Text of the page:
That kind of massive spending on cancer drugs lacking overall survival benefit is wasteful and risks harming people’s health, a research letter published in JAMA Internal Medicine on Monday said. The researchers from Harvard and the London School of Economics called on the FDA to move faster in both requiring timely postmarketing trials and accelerating the speed in pulling these dangling approvals when the confirmatory studies fail.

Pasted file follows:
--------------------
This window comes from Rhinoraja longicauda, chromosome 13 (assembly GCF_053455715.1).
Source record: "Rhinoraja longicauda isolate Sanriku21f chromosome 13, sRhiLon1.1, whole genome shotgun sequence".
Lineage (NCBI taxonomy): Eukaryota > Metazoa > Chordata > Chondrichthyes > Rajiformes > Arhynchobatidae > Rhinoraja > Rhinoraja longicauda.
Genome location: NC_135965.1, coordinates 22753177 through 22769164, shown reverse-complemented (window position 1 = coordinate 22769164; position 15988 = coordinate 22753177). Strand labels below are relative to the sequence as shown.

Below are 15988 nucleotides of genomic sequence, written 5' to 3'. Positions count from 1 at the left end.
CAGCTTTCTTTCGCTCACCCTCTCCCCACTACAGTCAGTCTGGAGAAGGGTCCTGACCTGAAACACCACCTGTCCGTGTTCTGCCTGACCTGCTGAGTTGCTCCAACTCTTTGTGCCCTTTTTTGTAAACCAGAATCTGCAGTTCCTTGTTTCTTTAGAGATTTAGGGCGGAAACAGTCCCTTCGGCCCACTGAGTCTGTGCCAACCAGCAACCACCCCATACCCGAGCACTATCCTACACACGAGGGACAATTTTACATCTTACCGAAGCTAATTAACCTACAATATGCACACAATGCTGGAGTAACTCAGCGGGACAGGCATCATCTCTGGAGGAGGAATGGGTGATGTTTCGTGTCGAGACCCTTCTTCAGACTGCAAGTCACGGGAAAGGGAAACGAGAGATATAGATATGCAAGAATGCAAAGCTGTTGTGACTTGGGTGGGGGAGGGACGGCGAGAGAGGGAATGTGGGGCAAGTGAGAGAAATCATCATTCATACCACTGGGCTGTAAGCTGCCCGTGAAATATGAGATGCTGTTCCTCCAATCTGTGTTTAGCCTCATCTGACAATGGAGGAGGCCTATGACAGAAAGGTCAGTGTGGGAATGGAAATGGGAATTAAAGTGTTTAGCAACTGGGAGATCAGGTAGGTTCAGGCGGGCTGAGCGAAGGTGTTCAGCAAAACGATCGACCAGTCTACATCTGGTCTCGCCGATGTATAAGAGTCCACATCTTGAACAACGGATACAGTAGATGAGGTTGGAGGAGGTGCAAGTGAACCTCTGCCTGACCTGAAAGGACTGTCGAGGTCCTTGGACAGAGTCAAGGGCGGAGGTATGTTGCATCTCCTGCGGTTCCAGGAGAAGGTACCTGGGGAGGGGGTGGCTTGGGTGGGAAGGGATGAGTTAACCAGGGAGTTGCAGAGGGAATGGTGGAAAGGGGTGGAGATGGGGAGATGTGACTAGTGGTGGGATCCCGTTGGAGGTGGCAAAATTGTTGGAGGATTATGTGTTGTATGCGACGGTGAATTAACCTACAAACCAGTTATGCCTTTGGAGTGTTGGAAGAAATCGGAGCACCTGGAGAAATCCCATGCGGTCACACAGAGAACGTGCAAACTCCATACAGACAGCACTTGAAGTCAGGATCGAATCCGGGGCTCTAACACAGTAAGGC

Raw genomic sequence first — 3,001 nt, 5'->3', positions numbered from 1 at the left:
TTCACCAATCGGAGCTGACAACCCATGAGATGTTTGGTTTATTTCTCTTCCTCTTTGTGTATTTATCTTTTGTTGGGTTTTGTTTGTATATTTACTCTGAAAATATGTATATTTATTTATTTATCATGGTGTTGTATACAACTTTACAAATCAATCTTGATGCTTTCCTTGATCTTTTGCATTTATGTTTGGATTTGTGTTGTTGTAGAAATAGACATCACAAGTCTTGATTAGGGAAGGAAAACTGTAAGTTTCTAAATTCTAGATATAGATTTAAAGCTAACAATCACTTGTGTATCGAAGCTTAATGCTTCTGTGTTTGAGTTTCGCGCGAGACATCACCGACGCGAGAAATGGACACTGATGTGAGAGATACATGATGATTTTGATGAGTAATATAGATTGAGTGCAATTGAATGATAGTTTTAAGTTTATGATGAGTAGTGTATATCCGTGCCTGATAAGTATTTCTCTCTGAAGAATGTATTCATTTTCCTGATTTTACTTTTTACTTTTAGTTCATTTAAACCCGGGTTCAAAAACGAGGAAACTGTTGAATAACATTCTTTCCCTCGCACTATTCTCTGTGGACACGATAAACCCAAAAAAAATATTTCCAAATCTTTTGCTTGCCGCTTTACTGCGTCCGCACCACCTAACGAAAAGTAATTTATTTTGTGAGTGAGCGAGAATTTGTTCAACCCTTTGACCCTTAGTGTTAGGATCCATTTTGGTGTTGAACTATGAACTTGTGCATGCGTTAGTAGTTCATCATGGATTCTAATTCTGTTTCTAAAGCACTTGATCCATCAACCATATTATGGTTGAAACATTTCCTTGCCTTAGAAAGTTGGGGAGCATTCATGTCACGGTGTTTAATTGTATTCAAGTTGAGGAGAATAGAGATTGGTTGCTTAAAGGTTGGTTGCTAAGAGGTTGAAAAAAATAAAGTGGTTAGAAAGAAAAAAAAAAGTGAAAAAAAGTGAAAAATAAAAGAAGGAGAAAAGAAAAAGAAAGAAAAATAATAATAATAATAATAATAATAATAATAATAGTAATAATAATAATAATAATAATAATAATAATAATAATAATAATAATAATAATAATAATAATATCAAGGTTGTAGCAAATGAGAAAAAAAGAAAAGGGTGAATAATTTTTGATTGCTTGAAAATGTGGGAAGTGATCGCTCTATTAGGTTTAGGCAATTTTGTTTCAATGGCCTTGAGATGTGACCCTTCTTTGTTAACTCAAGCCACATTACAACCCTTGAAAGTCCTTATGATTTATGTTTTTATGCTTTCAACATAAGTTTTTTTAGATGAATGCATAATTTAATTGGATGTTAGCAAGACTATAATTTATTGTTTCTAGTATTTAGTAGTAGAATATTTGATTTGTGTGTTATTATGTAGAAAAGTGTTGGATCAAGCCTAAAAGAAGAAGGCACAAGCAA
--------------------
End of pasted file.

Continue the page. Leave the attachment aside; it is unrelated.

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Bio­gen hit by ALS set­back with PhI­II fail­ure for tofersen — but fol­lows a fa­mil­iar strat­e­gy high­light­ing the pos­i­tive

Patients and analysts waiting to hear Sunday how Biogen’s SOD1-ALS drug tofersen fared in Phase III didn’t have to wait long for the top-line result they were all waiting for. The drug failed the primary endpoint on significantly improving the functional and neurologic decline of patients over 28 weeks as well as the extension period for continued observation.

In fact, there was very little difference in response.